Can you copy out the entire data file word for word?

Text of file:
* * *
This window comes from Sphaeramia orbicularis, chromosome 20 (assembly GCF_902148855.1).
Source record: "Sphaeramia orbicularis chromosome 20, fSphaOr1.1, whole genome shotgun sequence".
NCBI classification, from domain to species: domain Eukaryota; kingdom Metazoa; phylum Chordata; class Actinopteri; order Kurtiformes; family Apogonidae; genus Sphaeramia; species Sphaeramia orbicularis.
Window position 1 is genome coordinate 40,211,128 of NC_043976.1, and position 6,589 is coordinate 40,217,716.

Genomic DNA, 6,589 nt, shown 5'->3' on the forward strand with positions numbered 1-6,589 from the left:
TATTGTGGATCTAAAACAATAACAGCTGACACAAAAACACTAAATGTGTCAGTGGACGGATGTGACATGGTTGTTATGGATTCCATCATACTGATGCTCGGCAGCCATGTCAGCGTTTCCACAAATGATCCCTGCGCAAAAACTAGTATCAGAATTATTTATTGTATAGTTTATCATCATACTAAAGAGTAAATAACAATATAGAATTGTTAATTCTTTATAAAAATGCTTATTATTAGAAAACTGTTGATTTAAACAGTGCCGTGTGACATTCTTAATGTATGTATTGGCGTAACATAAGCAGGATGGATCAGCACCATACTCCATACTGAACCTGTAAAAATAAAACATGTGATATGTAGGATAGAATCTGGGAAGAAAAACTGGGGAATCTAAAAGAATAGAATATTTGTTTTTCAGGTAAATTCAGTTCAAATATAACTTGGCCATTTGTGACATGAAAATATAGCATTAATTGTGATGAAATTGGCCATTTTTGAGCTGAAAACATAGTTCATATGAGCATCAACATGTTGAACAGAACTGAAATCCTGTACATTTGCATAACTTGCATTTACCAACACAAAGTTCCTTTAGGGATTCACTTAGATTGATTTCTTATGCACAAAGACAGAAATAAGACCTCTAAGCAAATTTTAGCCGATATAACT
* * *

This window comes from Sphaeramia orbicularis, chromosome 20 (assembly GCF_902148855.1).
Source record: "Sphaeramia orbicularis chromosome 20, fSphaOr1.1, whole genome shotgun sequence".
NCBI classification, from domain to species: domain Eukaryota; kingdom Metazoa; phylum Chordata; class Actinopteri; order Kurtiformes; family Apogonidae; genus Sphaeramia; species Sphaeramia orbicularis.
Window position 1 is genome coordinate 40,211,128 of NC_043976.1, and position 6,589 is coordinate 40,217,716.

Genomic DNA, 6,589 nt, shown 5'->3' on the forward strand with positions numbered 1-6,589 from the left:
TATTGTGGATCTAAAACAATAACAGCTGACACAAAAACACTAAATGTGTCAGTGGACGGATGTGACATGGTTGTTATGGATTCCATCATACTGATGCTCGGCAGCCATGTCAGCGTTTCCACAAATGATCCCTGCGCAAAAACTAGTATCAGAATTATTTATTGTATAGTTTATCATCATACTAAAGAGTAAATAACAATATAGAATTGTTAATTCTTTATAAAAATGCTTATTATTAGAAAACTGTTGATTTAAACAGTGCCGTGTGACATTCTTAATGTATGTATTGGCGTAACATAAGCAGGATGGATCAGCACCATACTCCATACTGAACCTGTAAAAATAAAACATGTGATATGTAGGATAGAATCTGGGAAGAAAAACTGGGGAATCTAAAAGAATAGAATATTTGTTTTTCAGGTAAATTCAGTTCAAATATAACTTGGCCATTTGTGACATGAAAATATAGCATTAATTGTGATGAAATTGGCCATTTTTGAGCTGAAAACATAGTTCATATGAGCATCAACATGTTGAACAGAACTGAAATCCTGTACATTTGCATAACTTGCATTTACCAACACAAAGTTCCTTTAGGGATTCACTTAGATTGATTTCTTATGCACAAAGACAGAAATAAGACCTCTAAGCAAATTTTAGCCGATATAACT